Extended online report

Some mileage left in travel writing

Despite shrinking newspaper travel desks with fewer pages to fill, travel editors still "need freelances". Although these are difficult times, it is still possible to make money writing travel pieces for the print media (and their websites) or via some intriguing new i-Pad-age models for travel writing.

Travel writing was the focus of London Freelance Branch's April meeting. Our speakers were former Indy on Sunday travel editor Kate Simon, who now runs her own freelancing operation, and former Metro travel editor Keiran Meeke - now editor-in-chief of i-Pad travel magazine TRVL.

Kate Simon © Mike Holderness

Kate Simon

Kate, who was Mother of Chapel (NUJ rep at the workplace level) at the Indy, recalled how the IoS of the 1990s had a 12-page stand-alone travel section edited with the assistance of a part-timer: but "when I left I was alone on a three-day week on seven pages in the main section" - and more reliant than ever on freelances. The same paper in 1986 paid £190 a thousand... these days the rate for 1000 is £200 ". A decline in (print) advertising has shrunk the Observer travel section to "just one or two pages". And "getting the attention of editors" is hard too: they're "notoriously self-important and very busy. Even the mighty Telegraph has lost staff off its travel desk."

Nowadays, says Kate, travel journalists "could spend three to five days trying to sell on a trip that won't make you very much", while the best travel writers have to supplement their travel work with "another skill: architecture, nature, wildlife, food and drink."

In travel, Kate warns that many outlets now won't pay for copy. Travel assignments are often used as rewards in-house for "non-writing journalists... a little perk on top of your salary... Sometimes the secretary goes, they've never written before in their life. It devalues the business for everyone." Staff on a travel gig as a perk are not paid for their writing, and are increasingly expected to take those days out of their paid holidays. Kate recalls one travel editor briefly with IoS who told her to "fix me up with a ski-ing holiday" - the travel PRs who'd paid for it "threatened a lawsuit after he produced no copy."

Kate feels "we should be proud of travel writing and we must maintain or right to be paid for what we do. People often say it's their favourite thing to read on a Sunday."

But in such a competitive landscape, Kate warns you can't just pitch to an editor with "I'm going to Singapore, would you like something?" Your pitch and your piece need to be different, to "give a snapshot of an experience," she advises. Travel journalism isn't just about "turn left, turn right, it's about storytelling... Find a new story - via social networking locally, or by looking at local newspapers." And LFB member Hillary Macaskill - whose work includes travel writing - reminded the audience that "you've never sold an article unless you've sold it three times"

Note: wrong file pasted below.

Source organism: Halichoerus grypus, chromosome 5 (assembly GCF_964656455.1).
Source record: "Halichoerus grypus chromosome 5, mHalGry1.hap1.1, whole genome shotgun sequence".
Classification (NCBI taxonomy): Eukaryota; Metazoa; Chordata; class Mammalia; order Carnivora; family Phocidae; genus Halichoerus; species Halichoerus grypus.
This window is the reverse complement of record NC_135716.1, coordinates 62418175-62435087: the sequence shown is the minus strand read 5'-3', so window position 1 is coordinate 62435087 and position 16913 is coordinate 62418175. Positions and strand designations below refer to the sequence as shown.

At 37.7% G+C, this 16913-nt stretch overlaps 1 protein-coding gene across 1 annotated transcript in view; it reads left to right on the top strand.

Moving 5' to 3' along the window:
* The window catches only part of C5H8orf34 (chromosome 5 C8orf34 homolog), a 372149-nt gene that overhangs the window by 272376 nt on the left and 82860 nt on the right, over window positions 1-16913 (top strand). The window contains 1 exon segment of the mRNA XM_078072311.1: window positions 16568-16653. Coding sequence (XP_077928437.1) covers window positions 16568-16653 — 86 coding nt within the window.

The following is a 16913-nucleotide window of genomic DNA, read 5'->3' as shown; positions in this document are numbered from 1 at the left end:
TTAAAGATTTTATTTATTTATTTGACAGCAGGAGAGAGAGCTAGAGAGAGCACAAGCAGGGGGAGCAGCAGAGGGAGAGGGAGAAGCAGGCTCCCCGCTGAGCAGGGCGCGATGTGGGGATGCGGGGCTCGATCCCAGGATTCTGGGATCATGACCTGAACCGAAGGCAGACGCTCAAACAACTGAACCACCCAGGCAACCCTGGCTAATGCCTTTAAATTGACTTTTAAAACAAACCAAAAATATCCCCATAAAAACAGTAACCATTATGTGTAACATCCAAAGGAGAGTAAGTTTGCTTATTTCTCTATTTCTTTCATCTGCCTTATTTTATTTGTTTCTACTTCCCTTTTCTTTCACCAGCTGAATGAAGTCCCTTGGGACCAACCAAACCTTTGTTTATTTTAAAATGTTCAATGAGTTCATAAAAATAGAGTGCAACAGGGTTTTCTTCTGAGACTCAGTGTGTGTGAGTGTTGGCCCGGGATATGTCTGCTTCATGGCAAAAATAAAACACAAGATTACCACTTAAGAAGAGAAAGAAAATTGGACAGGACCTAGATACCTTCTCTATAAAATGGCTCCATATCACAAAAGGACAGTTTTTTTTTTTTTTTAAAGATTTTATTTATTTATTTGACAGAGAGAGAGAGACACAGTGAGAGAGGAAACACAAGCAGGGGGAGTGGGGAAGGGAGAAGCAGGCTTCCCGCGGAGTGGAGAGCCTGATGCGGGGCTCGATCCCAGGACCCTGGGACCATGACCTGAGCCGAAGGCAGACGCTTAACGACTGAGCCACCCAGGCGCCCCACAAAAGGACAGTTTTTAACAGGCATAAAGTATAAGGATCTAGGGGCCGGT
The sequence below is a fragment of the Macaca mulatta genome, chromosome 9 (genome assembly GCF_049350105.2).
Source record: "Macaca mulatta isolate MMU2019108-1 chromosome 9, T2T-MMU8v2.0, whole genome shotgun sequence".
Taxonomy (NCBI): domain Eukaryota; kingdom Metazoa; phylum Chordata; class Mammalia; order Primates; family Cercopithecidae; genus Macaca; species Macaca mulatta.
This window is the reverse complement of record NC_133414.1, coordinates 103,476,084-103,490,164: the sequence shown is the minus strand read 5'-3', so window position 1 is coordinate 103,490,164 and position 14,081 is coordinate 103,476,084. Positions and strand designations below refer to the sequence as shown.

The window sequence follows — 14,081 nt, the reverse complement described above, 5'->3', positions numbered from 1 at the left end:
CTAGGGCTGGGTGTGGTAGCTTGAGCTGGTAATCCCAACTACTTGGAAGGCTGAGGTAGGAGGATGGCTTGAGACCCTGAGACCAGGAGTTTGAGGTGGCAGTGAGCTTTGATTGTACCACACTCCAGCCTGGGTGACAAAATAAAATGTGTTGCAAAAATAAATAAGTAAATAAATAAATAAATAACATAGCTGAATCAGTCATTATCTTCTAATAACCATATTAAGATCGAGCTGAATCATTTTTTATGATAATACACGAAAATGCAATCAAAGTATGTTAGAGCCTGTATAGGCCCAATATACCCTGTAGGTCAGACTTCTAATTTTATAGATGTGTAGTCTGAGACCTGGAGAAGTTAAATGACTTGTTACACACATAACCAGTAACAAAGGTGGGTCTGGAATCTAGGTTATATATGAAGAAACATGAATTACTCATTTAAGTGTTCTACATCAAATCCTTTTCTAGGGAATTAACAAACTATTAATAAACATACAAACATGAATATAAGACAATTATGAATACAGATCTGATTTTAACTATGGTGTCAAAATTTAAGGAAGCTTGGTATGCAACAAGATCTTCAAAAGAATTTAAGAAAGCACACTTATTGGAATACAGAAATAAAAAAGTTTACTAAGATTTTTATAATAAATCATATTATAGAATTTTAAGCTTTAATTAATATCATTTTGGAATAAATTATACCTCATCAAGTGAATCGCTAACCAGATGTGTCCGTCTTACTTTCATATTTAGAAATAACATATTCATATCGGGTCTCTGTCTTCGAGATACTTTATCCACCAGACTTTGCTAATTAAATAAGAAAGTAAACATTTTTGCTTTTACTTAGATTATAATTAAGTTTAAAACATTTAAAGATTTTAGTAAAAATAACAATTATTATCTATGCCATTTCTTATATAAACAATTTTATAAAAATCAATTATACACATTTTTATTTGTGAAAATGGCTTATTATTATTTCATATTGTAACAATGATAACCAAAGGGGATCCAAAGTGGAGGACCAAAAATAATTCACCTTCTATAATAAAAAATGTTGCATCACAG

Kieran Meeke © Mike Holderness

Kieran Meeke

Keiran Meeke used to work for Metro. Why was it a success, he asked? Given away for free, easy to read (facilitated by a staple keeping it together), light-hearted but still a "quality tabloid", it helped force the Indy, the Times and the Guardian to go tabloid or Berliner. But, he believes, the "whole model for newspapers is broken" when it comes to the internet.

Newspapers are generalists, but "the internet is specialised. People want to do one thing on the internet, and do one thing well." TRVL is a free to download i-Tunes app magazine. It covers "one destination per issue... but readers have a choice of 50 destinations." Reports are 3000 words, with 40 photos and two videos. TRVL's team can tell from page-view data that people spend 25 minutes reading its "quality journalism." The magazine was an estimated three months away from reaching a readership of a million, at which point it expects to start making money through advertising. A man reading TRVL in China will see different ads than a woman in Singapore.

Testimonials claim readers would pay for TRVL if it wasn't free, but, says Keiran, "we know that's a lie - only five per cent would donate 99 cents (US) a month to charity as an experimental subscription." The magazine is "still at start-up phase", it's been going a year, with staff of ten based in Amsterdam and London. Now Keiran is working to "build a stable of writers who know their destination."

Why, he asked, are British journalists going to, say, Singapore in the first place? It's a "weird idea, why shouldn't people in the NUJ equivalent in Singapore, or Chile, or wherever, do it?" I-Pad readership is worldwide and there are six times as many readers in China as in Britain. Keiran believes "the future is in being a total expert in what you do... You need people who are real experts at seeing a place you don't live in."

TRVL was "set up by editor, an Apple geek and a photographer plus a tech guy". It "doesn't have editors who want to go on these trips." It's Kieran's hope that this model can "free up the writer". He related how journalist Henry Morton Stanley was sent out to Africa in 1867 by the New York Herald, with instructions to draw £1000 in expenses. "What happens that runs out?" he asked: "draw another thousand", he was told, and another, as long as he found missing explorer David Livingstone. That, said Keiran, is "our dream".

Last modified: 07 May 2012 - © 2012 contributors
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